By Matt McIntosh for AgInnovation Ontario
Dietary restrictions due to intolerances, allergies, and personal choice are a reality for many people and finding quality, nutritious foods that fit one or multiple restrictions can be difficult.
One Ontario business, though, has been able to satisfy many major dietary needs with their allergen-free – and healthy – cereal products. The company is called Amazing Grains Inc., and despite only beginning operations in 2014, has been generating quite a domestic and international stir.
This includes recently receiving the 2016 Startup Ingredient of the Year award from NutraIngredients.com, a Europe-based organization focused on development and marketability of health and food products.
And earlier this year, Ontario Agri-Food Technologies, which helps and promotes Ontario agribusinesses in accessing new markets, profiled Amazing Grains as one of the province’s most recent success stories.
“My friend Jerry Chizick and I partnered to create a product that is manufactured in an allergen-free environment, so no matter where it goes, it doesn’t require extra labeling,” says Andrew Stewart, co-owner of Amazing Grains Inc. “We wanted to access the specialty cereal market with something that was all-encompassing.”
Amazing Grains produces healthy ingredients for snacks and bakery items ranging from regular and gluten-free bread to cookies, pasta, crackers, and even confectionery treats.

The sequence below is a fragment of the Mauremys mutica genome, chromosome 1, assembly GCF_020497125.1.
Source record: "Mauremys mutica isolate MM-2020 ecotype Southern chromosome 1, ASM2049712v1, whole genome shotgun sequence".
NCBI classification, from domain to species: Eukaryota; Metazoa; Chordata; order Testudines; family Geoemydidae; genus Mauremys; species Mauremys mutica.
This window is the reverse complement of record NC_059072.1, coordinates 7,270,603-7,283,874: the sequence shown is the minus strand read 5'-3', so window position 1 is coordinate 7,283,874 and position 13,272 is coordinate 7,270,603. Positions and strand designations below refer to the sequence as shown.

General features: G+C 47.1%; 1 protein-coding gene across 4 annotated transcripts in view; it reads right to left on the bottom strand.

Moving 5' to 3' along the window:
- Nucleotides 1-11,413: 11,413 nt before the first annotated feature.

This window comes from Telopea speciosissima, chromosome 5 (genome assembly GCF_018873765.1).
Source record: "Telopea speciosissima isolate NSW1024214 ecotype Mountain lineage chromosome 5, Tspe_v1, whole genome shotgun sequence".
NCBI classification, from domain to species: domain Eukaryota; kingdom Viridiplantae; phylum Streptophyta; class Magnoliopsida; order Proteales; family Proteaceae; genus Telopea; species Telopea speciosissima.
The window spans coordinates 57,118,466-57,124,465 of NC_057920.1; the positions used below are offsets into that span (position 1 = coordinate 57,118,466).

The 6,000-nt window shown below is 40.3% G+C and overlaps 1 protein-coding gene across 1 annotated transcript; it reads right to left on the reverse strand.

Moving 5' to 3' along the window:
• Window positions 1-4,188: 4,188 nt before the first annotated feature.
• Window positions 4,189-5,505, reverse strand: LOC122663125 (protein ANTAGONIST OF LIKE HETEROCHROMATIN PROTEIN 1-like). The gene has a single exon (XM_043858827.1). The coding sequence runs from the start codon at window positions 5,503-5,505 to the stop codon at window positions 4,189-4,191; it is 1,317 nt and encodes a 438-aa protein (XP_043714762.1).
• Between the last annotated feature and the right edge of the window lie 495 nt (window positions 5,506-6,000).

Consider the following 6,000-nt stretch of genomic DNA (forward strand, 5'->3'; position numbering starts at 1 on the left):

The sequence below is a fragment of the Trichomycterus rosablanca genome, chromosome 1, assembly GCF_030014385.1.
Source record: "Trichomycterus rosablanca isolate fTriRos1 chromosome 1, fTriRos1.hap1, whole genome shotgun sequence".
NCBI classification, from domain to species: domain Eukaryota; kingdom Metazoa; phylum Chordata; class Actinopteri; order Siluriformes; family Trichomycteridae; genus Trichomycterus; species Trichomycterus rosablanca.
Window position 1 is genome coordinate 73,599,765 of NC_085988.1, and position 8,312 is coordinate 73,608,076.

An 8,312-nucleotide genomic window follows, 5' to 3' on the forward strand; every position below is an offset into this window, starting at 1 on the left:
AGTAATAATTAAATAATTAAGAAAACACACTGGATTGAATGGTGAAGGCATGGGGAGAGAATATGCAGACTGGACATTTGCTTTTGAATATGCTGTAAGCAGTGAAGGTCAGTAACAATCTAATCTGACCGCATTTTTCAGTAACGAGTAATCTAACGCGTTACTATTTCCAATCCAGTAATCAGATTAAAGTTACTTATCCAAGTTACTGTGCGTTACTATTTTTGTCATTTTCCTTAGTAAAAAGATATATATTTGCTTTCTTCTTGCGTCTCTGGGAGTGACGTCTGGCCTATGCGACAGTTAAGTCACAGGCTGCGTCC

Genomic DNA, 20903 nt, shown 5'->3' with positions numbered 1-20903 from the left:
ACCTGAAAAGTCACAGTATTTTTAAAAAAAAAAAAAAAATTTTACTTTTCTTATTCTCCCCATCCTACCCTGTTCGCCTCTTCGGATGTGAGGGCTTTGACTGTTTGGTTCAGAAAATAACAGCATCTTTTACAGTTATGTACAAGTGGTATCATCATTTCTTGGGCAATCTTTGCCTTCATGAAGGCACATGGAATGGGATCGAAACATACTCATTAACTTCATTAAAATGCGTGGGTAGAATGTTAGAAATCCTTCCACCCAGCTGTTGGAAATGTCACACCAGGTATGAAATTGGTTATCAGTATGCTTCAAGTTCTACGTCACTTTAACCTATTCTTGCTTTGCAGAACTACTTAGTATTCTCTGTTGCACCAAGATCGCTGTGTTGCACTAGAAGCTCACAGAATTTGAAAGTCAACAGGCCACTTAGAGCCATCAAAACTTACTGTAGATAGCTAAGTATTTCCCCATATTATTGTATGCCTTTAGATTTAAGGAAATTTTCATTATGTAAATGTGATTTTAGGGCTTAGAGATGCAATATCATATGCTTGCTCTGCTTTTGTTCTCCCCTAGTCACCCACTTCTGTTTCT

The ingredients themselves include what Stewart calls three of the hottest food items currently on the market: sprouted grains, super seeds like quinoa and Salba® chia, and a “very proprietary fruit and vegetable powder” sourced from the United States, he says.
These ingredients are processed in a gluten, dairy, and peanut free facility, and subsequently – aside from obvious exceptions specific to things like gluten – can be consumed by just about everyone, regardless of dietary restrictions.
“We wanted to provide a good alternative for people looking for more specific foods, while not segregating ourselves into specialty markets exclusively,” says Stewart.
“NutraIngredients looks at a number of components,” says Stewart. “Mainly it’s the marketability of the product and how successful it could be, the science behind it, quality of materials, and so on.”
“They saw Amazing Grains as an innovative, novel, and commercially viable product,” he adds.
On the economic side, Stewart says he is proud that Amazing Grains sources their products and services from Ontario businesses whenever possible. The main processing facility for their raw cereals, for example, is in the Midwestern Ontario town of Seaforth, and the 80 or so bakeries, manufacturers, and other food processors creating food products from Amazing Grains cereals are spread throughout the province.
Of course, not everything used by Amazing Grains comes from Ontario or Canada for that matter.
“We go for places that provide the best quality grains, and where that is can vary […] you can’t grow chia in Canada,” says Stewart.
As for future steps, Stewart says they are continually working to expand their markets outside of Ontario, both in other provinces and other countries; they are also working with a number of key food retailers to get Amazing Grain products into more stores locally.